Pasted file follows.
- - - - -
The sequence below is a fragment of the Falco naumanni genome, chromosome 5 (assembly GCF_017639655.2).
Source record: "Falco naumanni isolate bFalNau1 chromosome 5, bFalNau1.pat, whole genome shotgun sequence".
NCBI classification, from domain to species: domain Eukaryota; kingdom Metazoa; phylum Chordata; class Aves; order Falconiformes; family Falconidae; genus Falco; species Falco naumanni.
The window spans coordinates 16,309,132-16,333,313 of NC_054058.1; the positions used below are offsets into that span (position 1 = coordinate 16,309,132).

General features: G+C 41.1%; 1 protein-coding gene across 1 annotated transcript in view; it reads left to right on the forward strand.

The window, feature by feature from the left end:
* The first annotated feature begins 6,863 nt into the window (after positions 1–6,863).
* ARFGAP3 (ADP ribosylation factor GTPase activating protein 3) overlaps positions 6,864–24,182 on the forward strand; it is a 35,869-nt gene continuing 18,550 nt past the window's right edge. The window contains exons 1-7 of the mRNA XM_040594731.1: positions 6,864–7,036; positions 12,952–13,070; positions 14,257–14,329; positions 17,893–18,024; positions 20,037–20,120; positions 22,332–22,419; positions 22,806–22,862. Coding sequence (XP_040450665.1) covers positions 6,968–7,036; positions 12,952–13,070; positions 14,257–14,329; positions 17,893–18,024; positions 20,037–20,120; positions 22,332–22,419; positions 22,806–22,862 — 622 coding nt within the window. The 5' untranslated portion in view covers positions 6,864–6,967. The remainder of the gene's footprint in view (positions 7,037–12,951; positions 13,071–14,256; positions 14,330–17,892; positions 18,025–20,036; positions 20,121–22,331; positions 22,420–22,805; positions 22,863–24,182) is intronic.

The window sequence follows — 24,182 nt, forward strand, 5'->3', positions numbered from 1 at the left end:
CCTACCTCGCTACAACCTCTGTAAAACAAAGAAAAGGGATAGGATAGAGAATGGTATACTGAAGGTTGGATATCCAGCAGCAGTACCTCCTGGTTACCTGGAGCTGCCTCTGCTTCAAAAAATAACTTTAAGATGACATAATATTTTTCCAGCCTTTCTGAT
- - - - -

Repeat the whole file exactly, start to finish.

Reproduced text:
The sequence below is a fragment of the Falco naumanni genome, chromosome 5 (assembly GCF_017639655.2).
Source record: "Falco naumanni isolate bFalNau1 chromosome 5, bFalNau1.pat, whole genome shotgun sequence".
NCBI classification, from domain to species: domain Eukaryota; kingdom Metazoa; phylum Chordata; class Aves; order Falconiformes; family Falconidae; genus Falco; species Falco naumanni.
The window spans coordinates 16,309,132-16,333,313 of NC_054058.1; the positions used below are offsets into that span (position 1 = coordinate 16,309,132).

General features: G+C 41.1%; 1 protein-coding gene across 1 annotated transcript in view; it reads left to right on the forward strand.

The window, feature by feature from the left end:
* The first annotated feature begins 6,863 nt into the window (after positions 1–6,863).
* ARFGAP3 (ADP ribosylation factor GTPase activating protein 3) overlaps positions 6,864–24,182 on the forward strand; it is a 35,869-nt gene continuing 18,550 nt past the window's right edge. The window contains exons 1-7 of the mRNA XM_040594731.1: positions 6,864–7,036; positions 12,952–13,070; positions 14,257–14,329; positions 17,893–18,024; positions 20,037–20,120; positions 22,332–22,419; positions 22,806–22,862. Coding sequence (XP_040450665.1) covers positions 6,968–7,036; positions 12,952–13,070; positions 14,257–14,329; positions 17,893–18,024; positions 20,037–20,120; positions 22,332–22,419; positions 22,806–22,862 — 622 coding nt within the window. The 5' untranslated portion in view covers positions 6,864–6,967. The remainder of the gene's footprint in view (positions 7,037–12,951; positions 13,071–14,256; positions 14,330–17,892; positions 18,025–20,036; positions 20,121–22,331; positions 22,420–22,805; positions 22,863–24,182) is intronic.

The window sequence follows — 24,182 nt, forward strand, 5'->3', positions numbered from 1 at the left end:
CCTACCTCGCTACAACCTCTGTAAAACAAAGAAAAGGGATAGGATAGAGAATGGTATACTGAAGGTTGGATATCCAGCAGCAGTACCTCCTGGTTACCTGGAGCTGCCTCTGCTTCAAAAAATAACTTTAAGATGACATAATATTTTTCCAGCCTTTCTGAT